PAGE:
SECTION 1
Introduction.

HAVING lately seen a book entitled Patriarcha,[1] written by Sir Robert Filmer, concerning the universal and undistinguished right of all kings, I thought a time of leisure might be well employed in examining his doctrine, and the questions arising from it; which seem so far to concern all mankind, that, besides the influence upon our future life, they may be said to comprehend all that in this world deserves to be cared for. If he say true, there is but one government in the world that can have anything of justice in it: and those who have hitherto been esteemed the best and wisest of men, for having constituted commonwealths or kingdoms; and taken much pains so to proportion the powers of several magistracies, that they might all concur in procuring the publick good; or so to divide the powers between the magistrates and people, that a well-regulated harmony might be preserved in the whole, were the most unjust and foolish of all men. They were not builders, but overthrowers of governments: Their business was to set up aristocratical, democratical or mixed governments, in opposition to that monarchy which by the immutable laws of God and nature is imposed upon mankind; or presumptuously to put shackles upon the monarch, who by the same laws is to be absolute and uncontrolled: They were rebellious and disobedient sons, who rose up against their father; and not only refused to hearken to his voice, but made him bend to their will. In their opinion, such only deserved to be called good men, who endeavoured to be good to mankind; or to that country to which they were more particularly related: and in as much as that good consists in a felicity of estate, and perfection of person, they highly valued such as had endeavoured to make men better, wiser and happier. This they understood to be the end for which men enter'd into societies: And, tho Cicero says, that commonwealths were instituted for the obtaining of justice, he contradicts them not, but comprehends all in that word; because 'tis just that whosoever receives a power, should employ it wholly for the accomplishment of the ends for which it was given. This work could be performed only by such as excelled in virtue; but lest they should deflect from it, no government was thought to be well constituted, unless the laws prevailed above the commands of men;[2] and they were accounted as the worst of beasts, who did not prefer such a condition before a subjection to the fluctuating and irregular will of a man.

If we believe Sir Robert, all this is mistaken. Nothing of this kind was ever left to the choice of men. They are not to enquire what conduces to their own good: God and nature have put us into a way from which we are not to swerve: We are not to live to him, nor to ourselves, but to the master that he hath set over us. One government is established over all, and no limits can be set to the power of the person that manages it. This is the prerogative, or, as another author of the same stamp calls it, the Royal Charter granted to kings by God. They all have an equal right to it; women and children are patriarchs; and the next in blood, without any regard to age, sex, or other qualities of the mind or body, are fathers of as many nations as fall under their power. We are not to examine, whether he or she be young or old, virtuous or vicious, sober minded or stark mad; the right and power is the same in all. Whether virtue be exalted or suppressed; whether he that bears the sword be a praise to those that do well, and a terror to those that do evil; or a praise to those that do evil, and a terror to such as do well, it concerns us not; for the king must not lose his right, nor have his power diminished on any account. I have been sometimes apt to wonder, how things of this nature could enter into the head of any man: Or, if no wickedness or folly be so great, but some may fall into it, I could not well conceive why they should publish it to the world. But these thoughts ceased, when I considered that a people from all ages in love with liberty, and desirous to maintain their own privileges, could never be brought to resign them, unless they were made to believe that in conscience they ought to do it; which could not be, unless they were also persuaded to believe, that there was a law set to all mankind which none might transgress, and which put the examination of all those matters out of their power. This is our author's work. By this it will appear whose throne he seeks to advance, and whose servant he is, whilst he pretends to serve the king. And that it may be evident he hath made use of means suitable to the ends proposed for the service of his great master, I hope to shew that he hath not used one argument that is not false, nor cited one author whom he hath not perverted and abused. Whilst my work is so to lay open these snares that the most simple may not be taken in them, I shall not examine how Sir Robert came to think himself a man fit to undertake so great a work, as to destroy the principles, which from the beginning seem to have been common to all mankind; but only weighing the positions and arguments that he allegeth, will, if there be either truth or strength in them, confess the discovery comes from him that gave us least reason to expect it, and that in spite of the ancients, there is not in the world a piece of wood out of which a Mercury may not be made. [3]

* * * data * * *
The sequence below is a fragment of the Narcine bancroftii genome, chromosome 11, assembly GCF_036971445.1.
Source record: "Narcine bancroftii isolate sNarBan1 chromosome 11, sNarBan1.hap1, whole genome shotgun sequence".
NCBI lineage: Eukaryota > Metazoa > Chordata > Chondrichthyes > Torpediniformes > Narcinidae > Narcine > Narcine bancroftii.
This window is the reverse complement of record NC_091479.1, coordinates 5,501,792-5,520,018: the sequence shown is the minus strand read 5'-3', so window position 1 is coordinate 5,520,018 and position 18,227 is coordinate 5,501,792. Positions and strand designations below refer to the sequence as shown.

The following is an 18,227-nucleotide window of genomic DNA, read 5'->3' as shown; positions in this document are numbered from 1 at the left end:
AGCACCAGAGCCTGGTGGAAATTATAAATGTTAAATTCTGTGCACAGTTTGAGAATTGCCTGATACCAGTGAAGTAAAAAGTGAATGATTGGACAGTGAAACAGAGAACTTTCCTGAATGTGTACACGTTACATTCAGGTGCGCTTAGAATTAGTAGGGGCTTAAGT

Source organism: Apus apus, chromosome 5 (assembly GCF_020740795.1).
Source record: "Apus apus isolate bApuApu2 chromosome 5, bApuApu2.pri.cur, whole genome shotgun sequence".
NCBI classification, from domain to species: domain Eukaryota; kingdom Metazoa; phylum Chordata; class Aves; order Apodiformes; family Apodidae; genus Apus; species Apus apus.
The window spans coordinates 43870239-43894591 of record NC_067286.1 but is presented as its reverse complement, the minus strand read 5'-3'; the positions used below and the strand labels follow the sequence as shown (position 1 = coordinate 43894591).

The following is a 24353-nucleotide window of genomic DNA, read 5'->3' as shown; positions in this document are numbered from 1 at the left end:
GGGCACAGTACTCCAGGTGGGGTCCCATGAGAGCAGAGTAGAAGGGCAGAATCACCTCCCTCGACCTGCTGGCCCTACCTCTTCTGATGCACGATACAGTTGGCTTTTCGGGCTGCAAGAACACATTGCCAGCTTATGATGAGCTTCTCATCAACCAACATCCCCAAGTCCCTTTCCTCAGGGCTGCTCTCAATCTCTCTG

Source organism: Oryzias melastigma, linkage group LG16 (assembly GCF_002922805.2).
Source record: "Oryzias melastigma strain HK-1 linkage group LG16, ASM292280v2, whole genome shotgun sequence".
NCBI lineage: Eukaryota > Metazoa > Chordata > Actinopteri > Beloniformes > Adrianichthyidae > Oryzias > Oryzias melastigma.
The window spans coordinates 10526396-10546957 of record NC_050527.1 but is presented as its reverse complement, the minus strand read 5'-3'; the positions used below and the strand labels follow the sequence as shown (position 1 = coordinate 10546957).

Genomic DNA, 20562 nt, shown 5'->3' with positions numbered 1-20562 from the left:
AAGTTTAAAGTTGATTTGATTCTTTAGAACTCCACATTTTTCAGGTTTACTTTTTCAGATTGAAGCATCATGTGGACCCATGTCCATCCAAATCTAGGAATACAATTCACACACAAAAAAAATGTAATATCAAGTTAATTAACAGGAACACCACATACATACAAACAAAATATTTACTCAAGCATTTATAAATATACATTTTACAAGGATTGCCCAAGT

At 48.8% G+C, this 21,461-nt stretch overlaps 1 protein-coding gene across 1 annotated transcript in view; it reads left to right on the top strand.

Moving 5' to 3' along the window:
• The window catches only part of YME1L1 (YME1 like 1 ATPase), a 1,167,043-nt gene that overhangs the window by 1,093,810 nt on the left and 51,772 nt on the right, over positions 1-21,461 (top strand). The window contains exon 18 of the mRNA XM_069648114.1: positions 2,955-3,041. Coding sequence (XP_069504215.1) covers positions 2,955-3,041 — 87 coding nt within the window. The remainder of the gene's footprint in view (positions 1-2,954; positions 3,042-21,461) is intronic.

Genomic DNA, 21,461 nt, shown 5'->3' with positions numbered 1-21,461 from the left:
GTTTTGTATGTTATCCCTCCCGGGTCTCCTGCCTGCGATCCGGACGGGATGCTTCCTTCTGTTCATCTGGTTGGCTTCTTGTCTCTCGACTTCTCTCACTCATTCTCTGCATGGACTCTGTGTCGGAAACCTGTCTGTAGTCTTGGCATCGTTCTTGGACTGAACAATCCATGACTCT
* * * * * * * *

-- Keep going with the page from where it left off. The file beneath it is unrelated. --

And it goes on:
[1] []

[2] Potentiora legum quam hominum imperia. Tacit. []

[3] []


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